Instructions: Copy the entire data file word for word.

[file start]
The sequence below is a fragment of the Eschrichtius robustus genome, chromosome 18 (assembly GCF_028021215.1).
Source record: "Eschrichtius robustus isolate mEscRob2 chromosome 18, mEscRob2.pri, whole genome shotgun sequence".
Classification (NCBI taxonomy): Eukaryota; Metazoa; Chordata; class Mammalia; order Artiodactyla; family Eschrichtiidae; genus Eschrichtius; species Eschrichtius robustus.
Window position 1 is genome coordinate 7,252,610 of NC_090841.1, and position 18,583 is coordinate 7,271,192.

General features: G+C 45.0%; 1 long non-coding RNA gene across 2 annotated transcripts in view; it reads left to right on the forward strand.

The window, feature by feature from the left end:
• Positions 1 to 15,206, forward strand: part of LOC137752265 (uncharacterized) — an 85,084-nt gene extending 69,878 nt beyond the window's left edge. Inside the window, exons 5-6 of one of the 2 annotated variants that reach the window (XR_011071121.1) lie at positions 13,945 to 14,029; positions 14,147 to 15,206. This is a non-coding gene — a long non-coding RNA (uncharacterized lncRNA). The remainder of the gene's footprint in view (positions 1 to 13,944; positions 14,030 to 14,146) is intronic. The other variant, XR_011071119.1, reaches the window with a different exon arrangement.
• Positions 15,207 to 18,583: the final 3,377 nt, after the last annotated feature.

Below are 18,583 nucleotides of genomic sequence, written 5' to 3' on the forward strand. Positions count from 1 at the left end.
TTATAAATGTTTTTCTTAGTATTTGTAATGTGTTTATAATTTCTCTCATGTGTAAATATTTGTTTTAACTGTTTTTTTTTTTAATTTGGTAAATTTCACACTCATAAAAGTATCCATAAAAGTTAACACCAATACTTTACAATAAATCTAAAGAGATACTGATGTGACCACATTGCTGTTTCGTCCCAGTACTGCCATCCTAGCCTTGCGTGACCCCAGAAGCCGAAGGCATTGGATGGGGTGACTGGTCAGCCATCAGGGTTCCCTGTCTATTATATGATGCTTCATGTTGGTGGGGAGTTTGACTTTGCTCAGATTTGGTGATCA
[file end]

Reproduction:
The sequence below is a fragment of the Eschrichtius robustus genome, chromosome 18 (assembly GCF_028021215.1).
Source record: "Eschrichtius robustus isolate mEscRob2 chromosome 18, mEscRob2.pri, whole genome shotgun sequence".
Classification (NCBI taxonomy): Eukaryota; Metazoa; Chordata; class Mammalia; order Artiodactyla; family Eschrichtiidae; genus Eschrichtius; species Eschrichtius robustus.
Window position 1 is genome coordinate 7,252,610 of NC_090841.1, and position 18,583 is coordinate 7,271,192.

General features: G+C 45.0%; 1 long non-coding RNA gene across 2 annotated transcripts in view; it reads left to right on the forward strand.

The window, feature by feature from the left end:
• Positions 1 to 15,206, forward strand: part of LOC137752265 (uncharacterized) — an 85,084-nt gene extending 69,878 nt beyond the window's left edge. Inside the window, exons 5-6 of one of the 2 annotated variants that reach the window (XR_011071121.1) lie at positions 13,945 to 14,029; positions 14,147 to 15,206. This is a non-coding gene — a long non-coding RNA (uncharacterized lncRNA). The remainder of the gene's footprint in view (positions 1 to 13,944; positions 14,030 to 14,146) is intronic. The other variant, XR_011071119.1, reaches the window with a different exon arrangement.
• Positions 15,207 to 18,583: the final 3,377 nt, after the last annotated feature.

Below are 18,583 nucleotides of genomic sequence, written 5' to 3' on the forward strand. Positions count from 1 at the left end.
TTATAAATGTTTTTCTTAGTATTTGTAATGTGTTTATAATTTCTCTCATGTGTAAATATTTGTTTTAACTGTTTTTTTTTTTAATTTGGTAAATTTCACACTCATAAAAGTATCCATAAAAGTTAACACCAATACTTTACAATAAATCTAAAGAGATACTGATGTGACCACATTGCTGTTTCGTCCCAGTACTGCCATCCTAGCCTTGCGTGACCCCAGAAGCCGAAGGCATTGGATGGGGTGACTGGTCAGCCATCAGGGTTCCCTGTCTATTATATGATGCTTCATGTTGGTGGGGAGTTTGACTTTGCTCAGATTTGGTGATCA